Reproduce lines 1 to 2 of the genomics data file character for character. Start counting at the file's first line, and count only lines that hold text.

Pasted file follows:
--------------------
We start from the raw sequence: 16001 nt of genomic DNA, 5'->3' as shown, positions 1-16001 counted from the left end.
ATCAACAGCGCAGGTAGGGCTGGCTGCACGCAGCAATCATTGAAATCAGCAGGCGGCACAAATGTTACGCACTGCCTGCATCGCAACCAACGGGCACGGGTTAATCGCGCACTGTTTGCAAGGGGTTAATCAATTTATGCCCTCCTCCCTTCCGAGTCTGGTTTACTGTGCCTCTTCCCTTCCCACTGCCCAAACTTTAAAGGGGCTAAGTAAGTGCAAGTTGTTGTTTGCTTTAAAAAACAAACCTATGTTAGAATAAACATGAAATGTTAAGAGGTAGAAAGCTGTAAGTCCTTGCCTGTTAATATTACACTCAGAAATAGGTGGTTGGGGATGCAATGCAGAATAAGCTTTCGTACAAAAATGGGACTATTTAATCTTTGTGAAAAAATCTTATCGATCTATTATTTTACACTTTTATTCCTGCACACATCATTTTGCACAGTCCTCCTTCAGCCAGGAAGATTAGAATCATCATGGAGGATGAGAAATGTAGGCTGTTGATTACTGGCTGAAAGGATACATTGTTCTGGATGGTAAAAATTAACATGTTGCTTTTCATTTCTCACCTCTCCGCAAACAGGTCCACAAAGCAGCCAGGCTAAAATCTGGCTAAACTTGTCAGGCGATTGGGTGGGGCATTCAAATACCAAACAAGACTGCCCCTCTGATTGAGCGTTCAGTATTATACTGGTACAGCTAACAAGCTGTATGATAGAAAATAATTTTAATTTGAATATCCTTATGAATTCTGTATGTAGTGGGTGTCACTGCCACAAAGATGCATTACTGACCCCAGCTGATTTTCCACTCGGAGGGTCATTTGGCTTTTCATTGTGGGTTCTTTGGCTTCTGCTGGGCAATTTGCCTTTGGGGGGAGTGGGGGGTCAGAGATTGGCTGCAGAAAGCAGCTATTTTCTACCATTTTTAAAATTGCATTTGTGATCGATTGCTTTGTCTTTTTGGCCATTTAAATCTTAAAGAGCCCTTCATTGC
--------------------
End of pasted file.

We start from the raw sequence: 16001 nt of genomic DNA, 5'->3' as shown, positions 1-16001 counted from the left end.
ATCAACAGCGCAGGTAGGGCTGGCTGCACGCAGCAATCATTGAAATCAGCAGGCGGCACAAATGTTACGCACTGCCTGCATCGCAACCAACGGGCACGGGTTAATCGCGCACTGTTTGCAAGGGGTTAATCAATTTATGCCCTCCTCCCTTCCGAGTCTGGTTTACTGTGCCTCTTCCCTTCCCACTGCCCAAACTTTAAAGGGGCTAAGTAAGTGCAAGTTGTTGTTTGCTTTAAAAAACAAACCTATGTTAGAATAAACATGAAATGTTAAGAGGTAGAAAGCTGTAAGTCCTTGCCTGTTAATATTACACTCAGAAATAGGTGGTTGGGGATGCAATGCAGAATAAGCTTTCGTACAAAAATGGGACTATTTAATCTTTGTGAAAAAATCTTATCGATCTATTATTTTACACTTTTATTCCTGCACACATCATTTTGCACAGTCCTCCTTCAGCCAGGAAGATTAGAATCATCATGGAGGATGAGAAATGTAGGCTGTTGATTACTGGCTGAAAGGATACATTGTTCTGGATGGTAAAAATTAACATGTTGCTTTTCATTTCTCACCTCTCCGCAAACAGGTCCACAAAGCAGCCAGGCTAAAATCTGGCTAAACTTGTCAGGCGATTGGGTGGGGCATTCAAATACCAAACAAGACTGCCCCTCTGATTGAGCGTTCAGTATTATACTGGTACAGCTAACAAGCTGTATGATAGAAAATAATTTTAATTTGAATATCCTTATGAATTCTGTATGTAGTGGGTGTCACTGCCACAAAGATGCATTACTGACCCCAGCTGATTTTCCACTCGGAGGGTCATTTGGCTTTTCATTGTGGGTTCTTTGGCTTCTGCTGGGCAATTTGCCTTTGGGGGGAGTGGGGGGTCAGAGATTGGCTGCAGAAAGCAGCTATTTTCTACCATTTTTAAAATTGCATTTGTGATCGATTGCTTTGTCTTTTTGGCCATTTAAATCTTAAAGAGCCCTTCATTGC